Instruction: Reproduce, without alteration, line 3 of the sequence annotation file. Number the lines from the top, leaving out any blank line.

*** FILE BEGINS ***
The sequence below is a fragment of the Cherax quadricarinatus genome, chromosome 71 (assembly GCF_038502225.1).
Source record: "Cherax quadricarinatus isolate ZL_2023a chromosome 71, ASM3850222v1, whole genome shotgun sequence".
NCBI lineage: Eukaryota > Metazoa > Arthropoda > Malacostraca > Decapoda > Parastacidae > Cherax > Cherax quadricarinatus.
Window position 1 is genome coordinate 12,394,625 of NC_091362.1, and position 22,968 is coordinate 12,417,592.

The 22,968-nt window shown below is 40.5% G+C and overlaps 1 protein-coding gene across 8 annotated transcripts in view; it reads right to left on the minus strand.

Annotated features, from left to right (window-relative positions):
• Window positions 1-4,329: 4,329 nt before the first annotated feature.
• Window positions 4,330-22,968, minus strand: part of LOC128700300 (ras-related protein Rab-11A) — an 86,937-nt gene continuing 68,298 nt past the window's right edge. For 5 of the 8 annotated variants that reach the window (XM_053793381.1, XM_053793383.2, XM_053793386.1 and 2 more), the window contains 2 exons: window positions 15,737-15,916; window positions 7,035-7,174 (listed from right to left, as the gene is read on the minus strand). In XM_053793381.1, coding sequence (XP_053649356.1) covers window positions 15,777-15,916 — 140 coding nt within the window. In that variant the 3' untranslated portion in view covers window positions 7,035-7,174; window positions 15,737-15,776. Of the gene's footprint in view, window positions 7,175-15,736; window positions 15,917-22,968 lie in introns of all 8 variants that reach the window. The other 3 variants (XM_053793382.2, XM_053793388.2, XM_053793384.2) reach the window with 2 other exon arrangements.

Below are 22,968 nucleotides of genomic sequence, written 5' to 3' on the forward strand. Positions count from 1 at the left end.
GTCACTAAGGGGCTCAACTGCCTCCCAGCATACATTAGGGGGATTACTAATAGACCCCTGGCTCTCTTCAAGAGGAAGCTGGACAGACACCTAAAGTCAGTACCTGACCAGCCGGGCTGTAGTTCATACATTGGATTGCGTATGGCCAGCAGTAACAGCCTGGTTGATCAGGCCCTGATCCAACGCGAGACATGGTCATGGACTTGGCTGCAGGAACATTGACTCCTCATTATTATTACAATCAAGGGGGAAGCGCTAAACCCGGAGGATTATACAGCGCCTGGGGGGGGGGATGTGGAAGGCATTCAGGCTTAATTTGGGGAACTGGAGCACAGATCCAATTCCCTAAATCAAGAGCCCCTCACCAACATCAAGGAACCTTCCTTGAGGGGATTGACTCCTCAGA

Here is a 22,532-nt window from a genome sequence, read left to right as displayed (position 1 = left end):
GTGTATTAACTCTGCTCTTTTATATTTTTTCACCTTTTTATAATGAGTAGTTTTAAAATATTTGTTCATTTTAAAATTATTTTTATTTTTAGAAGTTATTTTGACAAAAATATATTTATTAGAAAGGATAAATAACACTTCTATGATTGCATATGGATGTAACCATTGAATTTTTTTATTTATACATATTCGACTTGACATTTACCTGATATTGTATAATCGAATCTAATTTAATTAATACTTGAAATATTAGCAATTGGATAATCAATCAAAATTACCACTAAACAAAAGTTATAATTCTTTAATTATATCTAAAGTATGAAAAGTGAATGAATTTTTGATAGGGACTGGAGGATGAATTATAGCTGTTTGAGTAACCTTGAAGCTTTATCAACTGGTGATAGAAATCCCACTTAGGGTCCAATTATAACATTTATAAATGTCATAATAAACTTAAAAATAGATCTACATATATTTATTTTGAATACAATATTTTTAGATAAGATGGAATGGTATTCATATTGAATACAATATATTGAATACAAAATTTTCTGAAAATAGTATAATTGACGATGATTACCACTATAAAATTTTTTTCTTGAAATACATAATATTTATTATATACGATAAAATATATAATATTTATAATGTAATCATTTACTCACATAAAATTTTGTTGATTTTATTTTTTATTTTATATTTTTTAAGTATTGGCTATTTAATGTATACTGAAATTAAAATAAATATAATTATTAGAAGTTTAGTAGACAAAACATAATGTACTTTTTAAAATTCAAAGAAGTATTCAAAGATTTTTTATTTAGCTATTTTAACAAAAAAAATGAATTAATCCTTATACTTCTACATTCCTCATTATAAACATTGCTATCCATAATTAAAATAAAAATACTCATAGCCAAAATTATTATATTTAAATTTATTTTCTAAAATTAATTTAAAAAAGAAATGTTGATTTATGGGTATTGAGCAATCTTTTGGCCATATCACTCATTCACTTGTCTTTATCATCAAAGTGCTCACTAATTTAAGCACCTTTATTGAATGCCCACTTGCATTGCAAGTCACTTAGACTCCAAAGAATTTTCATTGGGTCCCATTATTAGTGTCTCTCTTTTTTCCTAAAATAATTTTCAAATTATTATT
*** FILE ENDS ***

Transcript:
NCBI lineage: Eukaryota > Metazoa > Arthropoda > Malacostraca > Decapoda > Parastacidae > Cherax > Cherax quadricarinatus.